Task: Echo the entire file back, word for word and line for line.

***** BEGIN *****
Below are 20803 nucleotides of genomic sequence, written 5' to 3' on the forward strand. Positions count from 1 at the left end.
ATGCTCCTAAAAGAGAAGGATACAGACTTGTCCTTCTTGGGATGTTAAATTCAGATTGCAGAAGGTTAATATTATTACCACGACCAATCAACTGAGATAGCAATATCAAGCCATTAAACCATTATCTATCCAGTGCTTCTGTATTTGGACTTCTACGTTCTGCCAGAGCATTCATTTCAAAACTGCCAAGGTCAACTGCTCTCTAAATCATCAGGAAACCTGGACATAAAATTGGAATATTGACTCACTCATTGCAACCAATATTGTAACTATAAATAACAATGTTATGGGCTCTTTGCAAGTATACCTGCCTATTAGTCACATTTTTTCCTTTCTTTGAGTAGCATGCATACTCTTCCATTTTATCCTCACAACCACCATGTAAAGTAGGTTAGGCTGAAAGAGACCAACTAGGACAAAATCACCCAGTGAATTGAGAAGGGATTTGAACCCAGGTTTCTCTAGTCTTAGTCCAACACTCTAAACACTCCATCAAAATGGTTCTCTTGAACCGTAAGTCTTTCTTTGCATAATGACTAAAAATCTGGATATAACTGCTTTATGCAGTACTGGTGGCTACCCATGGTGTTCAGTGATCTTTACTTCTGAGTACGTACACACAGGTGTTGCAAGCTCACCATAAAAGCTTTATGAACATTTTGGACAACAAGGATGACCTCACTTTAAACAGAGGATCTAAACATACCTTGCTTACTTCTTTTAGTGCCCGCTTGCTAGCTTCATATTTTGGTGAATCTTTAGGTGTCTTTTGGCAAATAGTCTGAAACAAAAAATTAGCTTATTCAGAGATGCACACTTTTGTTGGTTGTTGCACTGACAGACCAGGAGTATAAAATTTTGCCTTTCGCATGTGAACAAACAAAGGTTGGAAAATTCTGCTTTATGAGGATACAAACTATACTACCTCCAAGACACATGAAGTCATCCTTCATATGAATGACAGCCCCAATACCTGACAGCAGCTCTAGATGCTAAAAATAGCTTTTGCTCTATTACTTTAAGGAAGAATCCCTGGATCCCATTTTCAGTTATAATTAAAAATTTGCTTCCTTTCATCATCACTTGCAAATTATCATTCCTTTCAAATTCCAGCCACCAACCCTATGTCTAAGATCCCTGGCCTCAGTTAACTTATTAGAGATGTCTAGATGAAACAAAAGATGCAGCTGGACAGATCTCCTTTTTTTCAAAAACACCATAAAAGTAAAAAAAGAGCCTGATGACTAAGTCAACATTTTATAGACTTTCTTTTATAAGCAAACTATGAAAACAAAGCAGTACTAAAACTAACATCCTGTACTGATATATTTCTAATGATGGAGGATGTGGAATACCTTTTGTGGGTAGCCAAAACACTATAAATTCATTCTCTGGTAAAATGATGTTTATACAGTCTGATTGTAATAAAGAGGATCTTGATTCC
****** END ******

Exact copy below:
Below are 20803 nucleotides of genomic sequence, written 5' to 3' on the forward strand. Positions count from 1 at the left end.
ATGCTCCTAAAAGAGAAGGATACAGACTTGTCCTTCTTGGGATGTTAAATTCAGATTGCAGAAGGTTAATATTATTACCACGACCAATCAACTGAGATAGCAATATCAAGCCATTAAACCATTATCTATCCAGTGCTTCTGTATTTGGACTTCTACGTTCTGCCAGAGCATTCATTTCAAAACTGCCAAGGTCAACTGCTCTCTAAATCATCAGGAAACCTGGACATAAAATTGGAATATTGACTCACTCATTGCAACCAATATTGTAACTATAAATAACAATGTTATGGGCTCTTTGCAAGTATACCTGCCTATTAGTCACATTTTTTCCTTTCTTTGAGTAGCATGCATACTCTTCCATTTTATCCTCACAACCACCATGTAAAGTAGGTTAGGCTGAAAGAGACCAACTAGGACAAAATCACCCAGTGAATTGAGAAGGGATTTGAACCCAGGTTTCTCTAGTCTTAGTCCAACACTCTAAACACTCCATCAAAATGGTTCTCTTGAACCGTAAGTCTTTCTTTGCATAATGACTAAAAATCTGGATATAACTGCTTTATGCAGTACTGGTGGCTACCCATGGTGTTCAGTGATCTTTACTTCTGAGTACGTACACACAGGTGTTGCAAGCTCACCATAAAAGCTTTATGAACATTTTGGACAACAAGGATGACCTCACTTTAAACAGAGGATCTAAACATACCTTGCTTACTTCTTTTAGTGCCCGCTTGCTAGCTTCATATTTTGGTGAATCTTTAGGTGTCTTTTGGCAAATAGTCTGAAACAAAAAATTAGCTTATTCAGAGATGCACACTTTTGTTGGTTGTTGCACTGACAGACCAGGAGTATAAAATTTTGCCTTTCGCATGTGAACAAACAAAGGTTGGAAAATTCTGCTTTATGAGGATACAAACTATACTACCTCCAAGACACATGAAGTCATCCTTCATATGAATGACAGCCCCAATACCTGACAGCAGCTCTAGATGCTAAAAATAGCTTTTGCTCTATTACTTTAAGGAAGAATCCCTGGATCCCATTTTCAGTTATAATTAAAAATTTGCTTCCTTTCATCATCACTTGCAAATTATCATTCCTTTCAAATTCCAGCCACCAACCCTATGTCTAAGATCCCTGGCCTCAGTTAACTTATTAGAGATGTCTAGATGAAACAAAAGATGCAGCTGGACAGATCTCCTTTTTTTCAAAAACACCATAAAAGTAAAAAAAGAGCCTGATGACTAAGTCAACATTTTATAGACTTTCTTTTATAAGCAAACTATGAAAACAAAGCAGTACTAAAACTAACATCCTGTACTGATATATTTCTAATGATGGAGGATGTGGAATACCTTTTGTGGGTAGCCAAAACACTATAAATTCATTCTCTGGTAAAATGATGTTTATACAGTCTGATTGTAATAAAGAGGATCTTGATTCC